Having been greeted in this manner, at this time of day, and knowing the reasons behind it; Jesus should have been insulted. Here He has the perfect opportunity to put Nicodemus in his place, remind him who He is, as opposed to who Nicodemus is, in relationship to God. Confront and correct the errors in the thinking of Nicodemus, by telling him everything about how mistaken Nicodemus is in his interpretations of scripture. He could have told him, Hey, come back in the morning if you really care about truth, and next time, remember who My Dad is. What’s more He could have told people after this encounter how the “respected” Nicodemus came to seek wisdom from Him, thus proving He was greater than the Sanhedrin. Of course all these human responses to insults, and errors, do not seem to even enter the mind of Christ. Christ did not concern himself with the implied insult of the time of day, or even with the errors in everything Nicodemus has just said. Instead He changes the subject completely and offers Nicodemus a truth of profound spirituality, that summarizes the entire Gospel in one line. We might call it a sound-bite in modern terminology, but it was way more than that.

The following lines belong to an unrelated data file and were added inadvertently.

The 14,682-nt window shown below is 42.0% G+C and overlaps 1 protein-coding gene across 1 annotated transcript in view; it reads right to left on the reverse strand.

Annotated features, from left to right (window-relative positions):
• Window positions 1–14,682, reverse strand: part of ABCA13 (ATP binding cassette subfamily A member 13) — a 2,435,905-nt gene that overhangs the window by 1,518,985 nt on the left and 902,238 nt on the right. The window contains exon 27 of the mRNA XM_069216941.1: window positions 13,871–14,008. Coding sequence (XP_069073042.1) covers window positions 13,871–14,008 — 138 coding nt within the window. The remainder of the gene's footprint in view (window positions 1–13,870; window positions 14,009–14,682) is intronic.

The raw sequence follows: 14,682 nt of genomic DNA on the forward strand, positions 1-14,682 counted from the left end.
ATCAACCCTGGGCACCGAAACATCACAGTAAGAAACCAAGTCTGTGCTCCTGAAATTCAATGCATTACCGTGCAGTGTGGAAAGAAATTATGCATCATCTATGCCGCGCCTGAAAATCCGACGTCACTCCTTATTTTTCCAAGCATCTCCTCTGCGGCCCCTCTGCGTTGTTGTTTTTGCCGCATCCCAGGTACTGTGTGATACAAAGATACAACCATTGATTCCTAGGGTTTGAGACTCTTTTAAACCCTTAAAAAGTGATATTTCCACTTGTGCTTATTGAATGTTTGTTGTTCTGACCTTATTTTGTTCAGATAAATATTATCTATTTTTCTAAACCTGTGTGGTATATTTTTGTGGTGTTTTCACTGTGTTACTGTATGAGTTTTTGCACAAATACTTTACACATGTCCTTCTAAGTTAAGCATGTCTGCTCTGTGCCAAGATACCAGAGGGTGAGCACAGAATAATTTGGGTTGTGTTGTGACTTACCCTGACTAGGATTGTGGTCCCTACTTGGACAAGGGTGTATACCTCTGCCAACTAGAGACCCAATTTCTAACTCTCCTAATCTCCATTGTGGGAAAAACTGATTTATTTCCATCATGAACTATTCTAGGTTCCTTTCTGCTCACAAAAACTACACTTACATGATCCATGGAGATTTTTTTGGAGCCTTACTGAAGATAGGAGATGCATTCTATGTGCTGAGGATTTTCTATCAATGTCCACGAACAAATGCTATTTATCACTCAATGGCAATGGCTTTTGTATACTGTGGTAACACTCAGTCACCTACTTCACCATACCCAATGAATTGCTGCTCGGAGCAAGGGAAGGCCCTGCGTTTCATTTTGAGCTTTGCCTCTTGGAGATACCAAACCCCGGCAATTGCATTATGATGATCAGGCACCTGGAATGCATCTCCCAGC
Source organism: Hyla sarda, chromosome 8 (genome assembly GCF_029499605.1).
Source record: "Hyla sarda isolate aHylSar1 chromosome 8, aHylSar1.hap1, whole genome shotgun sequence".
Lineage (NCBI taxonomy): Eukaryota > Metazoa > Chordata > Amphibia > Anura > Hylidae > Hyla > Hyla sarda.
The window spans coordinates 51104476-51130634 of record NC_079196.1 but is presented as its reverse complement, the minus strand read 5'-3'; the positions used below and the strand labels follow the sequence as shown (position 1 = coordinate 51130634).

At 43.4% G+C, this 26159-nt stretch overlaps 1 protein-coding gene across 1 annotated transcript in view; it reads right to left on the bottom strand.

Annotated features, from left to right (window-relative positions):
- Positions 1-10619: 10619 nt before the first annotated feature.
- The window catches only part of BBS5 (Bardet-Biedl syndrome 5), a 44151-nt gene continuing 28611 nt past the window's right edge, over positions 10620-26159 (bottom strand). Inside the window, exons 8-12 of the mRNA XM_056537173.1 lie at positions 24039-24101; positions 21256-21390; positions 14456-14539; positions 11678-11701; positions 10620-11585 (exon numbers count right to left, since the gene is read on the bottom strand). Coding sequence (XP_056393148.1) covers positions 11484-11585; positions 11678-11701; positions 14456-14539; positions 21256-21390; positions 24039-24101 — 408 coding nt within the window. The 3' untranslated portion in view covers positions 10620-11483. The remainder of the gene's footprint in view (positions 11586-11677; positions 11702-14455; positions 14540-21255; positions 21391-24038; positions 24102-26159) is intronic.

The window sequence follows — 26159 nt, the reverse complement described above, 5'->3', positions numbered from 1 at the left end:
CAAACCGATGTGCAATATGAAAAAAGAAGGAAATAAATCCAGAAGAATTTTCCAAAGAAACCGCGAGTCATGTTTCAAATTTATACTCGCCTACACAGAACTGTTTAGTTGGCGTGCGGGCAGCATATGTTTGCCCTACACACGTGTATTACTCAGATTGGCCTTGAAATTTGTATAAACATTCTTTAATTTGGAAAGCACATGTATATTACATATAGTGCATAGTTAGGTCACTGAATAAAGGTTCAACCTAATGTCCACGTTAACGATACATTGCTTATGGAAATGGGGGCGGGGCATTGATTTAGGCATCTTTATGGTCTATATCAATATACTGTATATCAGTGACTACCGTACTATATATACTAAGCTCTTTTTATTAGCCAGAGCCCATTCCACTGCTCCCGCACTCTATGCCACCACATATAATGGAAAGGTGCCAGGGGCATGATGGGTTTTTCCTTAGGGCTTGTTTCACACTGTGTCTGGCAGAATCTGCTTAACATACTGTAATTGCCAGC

In verse 3, Jesus says to him … “Except a man be born again, he cannot see the kingdom of God.” Here is a one line summary of every scripture Nicodemus has ever learned. Here is a summation of every philosophical concept about the nature of man ever pondered by deep thinkers. In effect, we must be re-created in order to even perceive the kingdom of God. Jesus must deal with the blindness of Nicodemus before he will be able to even “see” the truth. For the truth is not found in his long study of the word, it is summarized in the Person standing before him. The voice who inspired the scriptures is now trying to open the mind of Nicodemus to begin to think differently, perceive differently, and find something that humanity on its own, is incapable of finding. To be “born again” is not some slogan Christians wore out in the 1970’s, pairing it with “free love” and trying to associate it with “speaking in tongues”. Being born again is about being fully re-created, the death of a carnal self-centered ideology, and the birth of a self-less-service based ideology that mimics the definition of love that Christ brought to the world. One does not choose how to be born, this is done outside of our control. Begin created the first time, was a decision of love made by others. Similarly, being reborn is not something we can do for ourselves. It is a gift of love offered to us, done for us, by the hands of the only Creator God who has ever existed. This is what we must have, in order for the blindness of our own ideas about scripture to be fully and finally taken away. It will take a power outside of ourselves, to remake us, in order that we might begin to “see” truth.